Value stream mapping is gaining acceptance as a valuable tool for manufacturers of all types. This is because it is simple to use, yet it will accurately depict the relationship between value-added time (represented as the sum total of the cycle times of all processes in the value stream) and process waste (represented as the sum total of all inventory in the value stream). Because this column cannot do justice to all of the concepts and techniques associated with value stream mapping, I suggest exploring Web-based literature on the topic or reading the book “Learning to See” by Mike Rother and John Shook. The purpose of this month’s column is to share with you things companies are learning about their operations when they construct a value stream map. I like to call these “oh wow!” revelations. Such revelations are driving the changes needed to improve competitiveness in many organizations.
When developing its first value stream map, one company discovered that even though its main product required less than 1 hour of labor to produce, there was the equivalent of 1 year’s worth of inventory in the pipeline (with a majority of this being work-in-process). Simply put, if the company started to produce this product today, it would not be finished for almost a year. Because this amount of inventory was a symptom of problems in the process, the company set out to find the root causes and develop solutions.
Another company learned that paperwork was one of the major causes of delay. As a rule, the paperwork was either not completed on time or not completed accurately. As a result, production personnel were wasting time trying to get paperwork issues resolved instead of running machines.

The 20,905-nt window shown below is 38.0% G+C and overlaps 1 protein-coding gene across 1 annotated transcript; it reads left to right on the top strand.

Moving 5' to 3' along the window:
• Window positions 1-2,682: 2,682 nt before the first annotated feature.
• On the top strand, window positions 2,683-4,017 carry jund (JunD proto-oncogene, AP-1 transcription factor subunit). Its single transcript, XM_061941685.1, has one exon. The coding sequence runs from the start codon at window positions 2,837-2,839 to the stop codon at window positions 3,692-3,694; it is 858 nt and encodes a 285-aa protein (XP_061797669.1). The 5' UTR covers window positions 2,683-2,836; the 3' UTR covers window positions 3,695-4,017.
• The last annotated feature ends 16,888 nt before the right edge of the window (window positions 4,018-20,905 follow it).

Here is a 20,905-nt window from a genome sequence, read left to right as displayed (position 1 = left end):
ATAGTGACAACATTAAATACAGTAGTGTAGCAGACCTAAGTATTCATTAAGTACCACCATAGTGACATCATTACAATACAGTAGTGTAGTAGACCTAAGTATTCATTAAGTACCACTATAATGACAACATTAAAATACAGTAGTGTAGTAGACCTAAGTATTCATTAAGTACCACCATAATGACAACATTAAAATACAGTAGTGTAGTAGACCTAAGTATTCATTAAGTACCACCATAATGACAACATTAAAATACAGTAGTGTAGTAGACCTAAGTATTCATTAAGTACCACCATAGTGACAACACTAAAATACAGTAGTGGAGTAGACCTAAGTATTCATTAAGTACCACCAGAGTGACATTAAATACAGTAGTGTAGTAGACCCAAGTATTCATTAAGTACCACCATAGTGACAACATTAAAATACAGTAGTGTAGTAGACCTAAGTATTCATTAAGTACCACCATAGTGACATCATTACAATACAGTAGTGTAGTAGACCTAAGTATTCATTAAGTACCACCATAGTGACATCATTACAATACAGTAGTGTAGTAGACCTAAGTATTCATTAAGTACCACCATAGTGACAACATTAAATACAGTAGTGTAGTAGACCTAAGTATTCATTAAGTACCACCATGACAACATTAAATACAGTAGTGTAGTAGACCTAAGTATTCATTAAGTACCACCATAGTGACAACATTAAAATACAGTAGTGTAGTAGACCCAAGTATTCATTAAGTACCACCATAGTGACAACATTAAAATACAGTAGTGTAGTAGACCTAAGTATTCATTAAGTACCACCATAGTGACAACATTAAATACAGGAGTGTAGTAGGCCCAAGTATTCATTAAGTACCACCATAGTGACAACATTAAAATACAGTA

In creating a value stream map, another company saw the impact of batch production quantities that did not match customer ordering quantities. Customers were buying in either small or large tote quantities. The selected production batch quantities were too small for the large customer order quantities, yet they were too large for the small customer order quantities. The result was that the company had insufficient inventory to fulfill large tote orders, or it had too many parts left over after fulfilling small tote orders.
During another company’s value stream mapping event, management realized that the overall process yield was much lower than anyone had anticipated. In this company, there were five sequential production processes. Taken individually, process yields did not look that bad—they ranged from a low of 95 percent to a high of 99 percent. But the overall process yield, which is derived by multiplying (not adding) individual process yields, was actually 86 percent. Another company, upon completion of its value stream map, expressed its quality problems another way. As a result of frequent rework requirements, it actually took more than 3,800 hours to complete 2,700 hours of labor. Put another way, a quarter of the company’s effort was devoted to doing things over.
A value stream map revealed something interesting about how one company was purchasing raw materials. Although this company had negotiated twice weekly deliveries of a certain raw material, it was carrying more than 3 weeks of inventory of that material (expressed in days of customer demand, not production capacity), and the material was still coming in on a regularly scheduled basis.
Another company realized that its high level of machining efficiency was killing it. The company had worked hard to program its CNC machines to produce different parts in one setup. For every machine cycle, one each of three different parts was completed. When this was initially thought out, demand for the three parts was equal, but over time, demand on one of the parts had decreased significantly. The value stream map highlighted 9 months of inventory for one part, while the other two parts maintained a more reasonable 4-week inventory level. Finally, a value stream mapping event confirmed what one company instinctively knew, but had not acted upon. There was a huge work-in-process inventory buildup immediately after the machine with the longest setup time. As would be expected, large batch sizes are generally run on machines with long setup times, based on the idea that once the machine is set up, it should be kept running. Unfortunately, the operations that followed this machine never seemed to have the right parts (although they did have an abundance of the wrong parts). It was readily apparent that batch sizes on this machine had to be reduced so that the right parts would be available when needed.
Try completing a value stream map for one of your products. You, too, may experience an “oh wow!” revelation.